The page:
We got several opinions over time.  We ended up seeing some top experts in different parts of the country and it was helpful but I also think our timing wasn’t the best. With congenital scoliosis you, almost always, are in a ‘wait and watch’ mode. Tom Petty said it, the waiting is the hardest part and it really is when you first get the diagnosis with a young child. The urge is to run out and get those second opinions right away. But here’s the thing, the young growing spine can be unpredictable. There is a vagueness about what to do exactly and when to do it in many cases. I think it’s best to make sure you are seeing the right type of surgeon in the beginning but then wait on second opinions.  Wait till things have progressed and surgery or other forms of intervention are being discussed or when things start to impact the overall health of the child. This is when second and third opinions are going to be the most valuable, I think. The one good thing about congenital scoliosis is there is time. Usually nothing requires an emergency type of surgery or intervention, you have time to figure our who your child should see.

Now, ironically if your child has early onset – infantile idiopathic scoliosis – well that changes things. This is just another example of how different these two forms of scoliosis are. Early onset  infantile scoliosis, in a young child, does not have time on their side usually. The most effective treatment is usually EDF/Mehta casting.  And casting is most effective when started young to maximize the opportunity of rapid growth that is ahead of the child to achieve growth guided correction. If you have a child with this form of scoliosis you need to act fast to make sure you are seeing a surgeon with a great deal of EDF/Mehta casting experience, unfortunately this surgeon isn’t always easy  to find either. There are still many surgeons who say casting is barbaric and the best option is wait, let the curve progress, and do growth rod surgeries later.  That thinking blows my mind.

3. Watching YouTube Videos – When I learned about the surgical options we had, I immediately began Googling. I was mainly lookingwish i knew for peer evaluated published studies on the surgical options. Soon into my searches, YouTube videos popped up that were showing the actual surgeries… like in the OR… right there looking down into the exposed spine. Watching surgical procedures has never grossed me out, in fact, I find them usually fascinating. Many years ago, I actually worked as a veterinarian technician where I got to assist in surgeries and I loved it. But there is something very different about 1. Watching orthopedic surgeries. So much hammering, chiseling, sawing. It’s tough and rough, it’s doesn’t seem as delicate as say watching an open heart surgery. And 2. Knowing that the surgery I was watching might actually be performed on my child adds a whole personal and different element to it. Watching these videos was a mistake. I didn’t watch for long but it was a mixed feeling of fascination, being scared, and feeling sick to my stomach. Looking back I would tell myself, do not watch videos of what your child’s spine surgery will be like. This seems so obvious….I know.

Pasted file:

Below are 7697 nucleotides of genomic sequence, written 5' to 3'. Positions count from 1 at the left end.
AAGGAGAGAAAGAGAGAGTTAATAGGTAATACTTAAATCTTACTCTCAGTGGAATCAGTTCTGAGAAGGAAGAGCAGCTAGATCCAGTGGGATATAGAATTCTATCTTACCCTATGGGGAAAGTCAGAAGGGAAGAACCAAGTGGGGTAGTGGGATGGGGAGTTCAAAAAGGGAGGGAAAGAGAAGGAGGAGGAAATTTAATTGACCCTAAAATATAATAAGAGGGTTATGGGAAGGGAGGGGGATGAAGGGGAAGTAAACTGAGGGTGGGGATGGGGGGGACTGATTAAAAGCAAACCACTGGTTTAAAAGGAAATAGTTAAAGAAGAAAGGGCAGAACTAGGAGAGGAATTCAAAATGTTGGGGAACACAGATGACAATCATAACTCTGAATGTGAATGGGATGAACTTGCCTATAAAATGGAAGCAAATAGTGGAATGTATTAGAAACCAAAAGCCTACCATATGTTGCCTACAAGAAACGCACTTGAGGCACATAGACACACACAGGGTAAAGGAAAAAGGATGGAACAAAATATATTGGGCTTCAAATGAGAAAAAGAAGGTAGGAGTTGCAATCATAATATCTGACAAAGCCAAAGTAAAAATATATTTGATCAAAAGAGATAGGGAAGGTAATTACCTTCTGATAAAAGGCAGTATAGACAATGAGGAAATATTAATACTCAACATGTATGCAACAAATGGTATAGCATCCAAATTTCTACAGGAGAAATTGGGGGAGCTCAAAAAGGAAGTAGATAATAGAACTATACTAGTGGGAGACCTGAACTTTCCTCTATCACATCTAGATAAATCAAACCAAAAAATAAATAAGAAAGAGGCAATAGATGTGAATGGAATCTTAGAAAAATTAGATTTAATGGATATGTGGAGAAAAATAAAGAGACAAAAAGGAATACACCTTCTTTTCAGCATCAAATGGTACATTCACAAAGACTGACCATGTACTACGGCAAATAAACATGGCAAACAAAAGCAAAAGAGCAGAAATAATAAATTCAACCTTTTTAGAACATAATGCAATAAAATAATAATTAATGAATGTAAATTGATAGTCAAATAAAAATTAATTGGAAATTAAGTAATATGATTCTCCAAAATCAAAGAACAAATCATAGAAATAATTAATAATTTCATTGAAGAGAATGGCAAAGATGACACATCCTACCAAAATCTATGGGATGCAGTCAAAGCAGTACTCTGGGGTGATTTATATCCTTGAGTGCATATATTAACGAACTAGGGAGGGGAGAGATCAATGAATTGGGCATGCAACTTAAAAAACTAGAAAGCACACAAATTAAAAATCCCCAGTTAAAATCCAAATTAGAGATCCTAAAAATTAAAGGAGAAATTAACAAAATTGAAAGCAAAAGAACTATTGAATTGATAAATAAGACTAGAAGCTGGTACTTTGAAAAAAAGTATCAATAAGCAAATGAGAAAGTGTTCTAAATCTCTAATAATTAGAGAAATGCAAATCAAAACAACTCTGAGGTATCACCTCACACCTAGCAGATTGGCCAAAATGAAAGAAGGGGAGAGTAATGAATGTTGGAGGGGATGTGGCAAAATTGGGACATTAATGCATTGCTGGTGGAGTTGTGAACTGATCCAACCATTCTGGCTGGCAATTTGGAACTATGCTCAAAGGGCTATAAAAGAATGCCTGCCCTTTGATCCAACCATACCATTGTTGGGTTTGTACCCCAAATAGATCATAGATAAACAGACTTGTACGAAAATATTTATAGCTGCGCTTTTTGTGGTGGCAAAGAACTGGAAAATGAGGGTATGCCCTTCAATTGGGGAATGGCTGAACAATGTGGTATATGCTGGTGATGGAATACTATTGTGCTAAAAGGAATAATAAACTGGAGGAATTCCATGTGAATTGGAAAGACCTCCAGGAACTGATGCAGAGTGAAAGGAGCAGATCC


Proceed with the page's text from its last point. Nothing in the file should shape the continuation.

4. Going Back to the OR with my Child for Castings. – Nora was just 14 months old when she had her first cast applied. At the hospital that day, the nurses asked us if we wanted to go with her into the OR and stay while she was put to sleep. We said yes. It was really really hard to hold my child as she screamed and whimpered and fought the mask that slowly put her to sleep. I can still hear her soft whimpers that sounded like nothing I had ever heard from her before or since as she lay barely asleep on the table. It’s too much, too hard emotionally to witness that. But it was too late, we saw what we saw and experienced what we experienced, we felt locked in so we went back into the OR with her for every casting she had. There are times in life where ignorance is bliss. Looking back, I would tell myself not go back into the OR on casting days. The day and process is hard enough as it is.